S – Glossary of Insurance Terms
This page provides a glossary of insurance terms and definitions that are commonly used in the insurance business. New terms will be added to the glossary over time.
The definitions in this glossary are developed by the NAIC Research and Actuarial Department staff based on various insurance references. These definitions represent a common or general use of the term. Some words and/or phrases may be defined differently by other entities, or used in a context such that the definition shown may not be applicable. naic.org
Salvage – value recoverable after a loss.
Statutory Accounting Principles (SAP) – a set of accounting principles set forth by the National Association of Insurance Commissioners used to prepare statutory financial statements for insurance companies.
Securitization of Insurance Risk – a method for insurance companies to access capital and hedge risks by converting policies into securities that can be sold in financial markets.
Security – a share, participation, or other interest in property or in an enterprise of the issuer or an obligation of the issuer.
Self-Insurance – type of insurance often used for high frequency low severity risks where risk is not transferred to an insurance company but retained and accounted for internally.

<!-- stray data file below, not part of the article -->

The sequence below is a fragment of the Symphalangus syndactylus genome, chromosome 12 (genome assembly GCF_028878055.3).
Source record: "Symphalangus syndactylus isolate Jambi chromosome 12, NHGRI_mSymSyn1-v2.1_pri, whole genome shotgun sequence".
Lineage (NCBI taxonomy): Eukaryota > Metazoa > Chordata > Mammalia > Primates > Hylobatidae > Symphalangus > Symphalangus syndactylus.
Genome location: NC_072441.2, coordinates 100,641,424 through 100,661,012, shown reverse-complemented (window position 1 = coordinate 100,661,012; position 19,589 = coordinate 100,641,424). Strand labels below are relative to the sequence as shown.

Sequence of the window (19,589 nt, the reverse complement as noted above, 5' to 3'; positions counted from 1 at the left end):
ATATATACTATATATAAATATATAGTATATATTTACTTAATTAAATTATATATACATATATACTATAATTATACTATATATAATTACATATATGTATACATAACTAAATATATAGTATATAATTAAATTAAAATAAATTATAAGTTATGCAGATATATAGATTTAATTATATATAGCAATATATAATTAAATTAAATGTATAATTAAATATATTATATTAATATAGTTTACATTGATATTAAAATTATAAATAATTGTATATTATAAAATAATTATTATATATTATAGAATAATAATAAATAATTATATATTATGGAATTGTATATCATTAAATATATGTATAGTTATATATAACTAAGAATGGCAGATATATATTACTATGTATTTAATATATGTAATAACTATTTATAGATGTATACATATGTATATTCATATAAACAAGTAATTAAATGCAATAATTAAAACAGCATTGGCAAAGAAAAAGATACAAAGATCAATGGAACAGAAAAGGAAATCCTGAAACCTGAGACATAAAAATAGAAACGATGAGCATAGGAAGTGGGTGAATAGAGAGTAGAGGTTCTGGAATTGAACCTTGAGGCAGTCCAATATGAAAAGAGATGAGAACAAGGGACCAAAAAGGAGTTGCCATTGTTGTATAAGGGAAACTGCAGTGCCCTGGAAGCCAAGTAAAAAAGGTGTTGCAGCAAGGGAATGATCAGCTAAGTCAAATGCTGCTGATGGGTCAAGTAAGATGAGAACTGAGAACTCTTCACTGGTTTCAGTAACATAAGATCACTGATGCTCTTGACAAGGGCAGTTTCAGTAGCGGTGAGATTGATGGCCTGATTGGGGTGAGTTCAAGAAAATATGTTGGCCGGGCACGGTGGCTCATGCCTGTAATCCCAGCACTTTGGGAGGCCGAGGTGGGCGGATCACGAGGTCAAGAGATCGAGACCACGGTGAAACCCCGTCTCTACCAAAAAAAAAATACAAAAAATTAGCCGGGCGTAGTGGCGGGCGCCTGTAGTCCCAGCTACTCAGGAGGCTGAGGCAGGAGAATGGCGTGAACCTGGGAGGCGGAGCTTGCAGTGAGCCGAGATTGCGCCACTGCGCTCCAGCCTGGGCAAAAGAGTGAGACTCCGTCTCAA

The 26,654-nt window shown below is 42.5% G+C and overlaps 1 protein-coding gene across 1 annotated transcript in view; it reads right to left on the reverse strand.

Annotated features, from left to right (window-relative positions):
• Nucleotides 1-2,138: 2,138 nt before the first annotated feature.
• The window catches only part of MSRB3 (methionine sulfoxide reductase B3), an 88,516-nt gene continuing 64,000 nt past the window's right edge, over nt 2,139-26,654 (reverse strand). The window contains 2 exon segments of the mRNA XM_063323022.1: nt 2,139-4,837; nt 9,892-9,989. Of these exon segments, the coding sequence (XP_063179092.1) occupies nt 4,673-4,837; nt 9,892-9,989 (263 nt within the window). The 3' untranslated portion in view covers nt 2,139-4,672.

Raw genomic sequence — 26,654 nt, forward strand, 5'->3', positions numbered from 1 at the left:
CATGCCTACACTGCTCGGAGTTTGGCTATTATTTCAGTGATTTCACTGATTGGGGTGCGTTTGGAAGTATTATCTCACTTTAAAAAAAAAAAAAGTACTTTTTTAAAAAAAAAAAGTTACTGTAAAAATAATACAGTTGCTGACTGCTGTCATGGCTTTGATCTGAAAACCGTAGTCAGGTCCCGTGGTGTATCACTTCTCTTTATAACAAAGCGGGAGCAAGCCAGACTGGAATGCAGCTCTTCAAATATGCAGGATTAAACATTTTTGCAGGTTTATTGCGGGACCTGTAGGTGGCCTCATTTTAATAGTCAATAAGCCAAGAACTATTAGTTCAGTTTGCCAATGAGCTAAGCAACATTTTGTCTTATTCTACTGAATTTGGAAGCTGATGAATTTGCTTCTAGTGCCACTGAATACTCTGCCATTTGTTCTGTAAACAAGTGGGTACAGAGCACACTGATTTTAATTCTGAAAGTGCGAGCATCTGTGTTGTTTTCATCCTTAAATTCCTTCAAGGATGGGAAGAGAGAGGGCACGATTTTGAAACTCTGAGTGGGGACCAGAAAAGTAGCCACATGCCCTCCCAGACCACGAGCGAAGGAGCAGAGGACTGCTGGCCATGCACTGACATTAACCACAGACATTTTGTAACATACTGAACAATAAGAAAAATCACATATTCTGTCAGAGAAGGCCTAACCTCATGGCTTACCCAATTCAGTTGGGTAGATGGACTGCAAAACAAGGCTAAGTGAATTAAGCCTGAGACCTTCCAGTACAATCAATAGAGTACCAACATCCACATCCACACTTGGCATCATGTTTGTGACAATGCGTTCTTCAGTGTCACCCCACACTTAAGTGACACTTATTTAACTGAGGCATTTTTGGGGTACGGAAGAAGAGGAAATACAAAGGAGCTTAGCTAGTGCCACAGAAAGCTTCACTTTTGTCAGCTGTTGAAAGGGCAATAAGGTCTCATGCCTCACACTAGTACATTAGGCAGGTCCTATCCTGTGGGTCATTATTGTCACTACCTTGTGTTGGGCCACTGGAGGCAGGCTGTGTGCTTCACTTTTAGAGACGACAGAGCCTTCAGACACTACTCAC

Separate Account – segregated funds held and invested independently of other assets by an insurer for the purpose of a group retirement fund.
Short-term Disability – a company standard defining a period of time employees are eligible for short-term disability coverage, typically for 2 years or less.
Short-Term Medical – policies that provide major medical coverage for a short period of time, typically 30 to 180 days. These policies may be renewable for multiple periods.
Situs of Contract – the jurisdiction in which the contract is issued or delivered as stated in the contract.
Social Insurance – compulsory insurance plan administered by a federal or state government agency with the primary emphasis on social adequacy.
Soft Market – a buyer’s market characterized by abundant supply of insurance driving premiums down.
Special revenue bond – any security, or other instrument under which a payment obligation is created, issued by or on behalf of a governmental unit to finance a project serving a substantial public purpose and not payable from the sources in connection with the payment of municipal obligation bonds.
Specified Disease Coverage – coverage that provides primarily pre-determined benefits for expenses of the care of cancer and/or other specified diseases.
Specified/Named Disease – policies that provide benefits only for the diagnosis and/or treatment of a specifically named disease or diseases. Benefits can be paid as expense incurred, per diem or as a principal sum.
Standard Risk – a person who, according to a company’s underwriting standards, is considered a normal risk and insurable at standard rates. High or low risk candidates may qualify for extra or discounted rates based on their deviation from the standard.
State Children’s Health Insurance Program – policies issued in association with the Federal/State partnership created by title XXI of the Social Security Act.
State of Domicile – the state where a company’s home office is located.
State Page – Exhibit of Premiums and Losses for each state a company is licensed. The state of domicile receives a schedule for each jurisdiction the company wrote direct business, or has amounts paid, incurred or unpaid.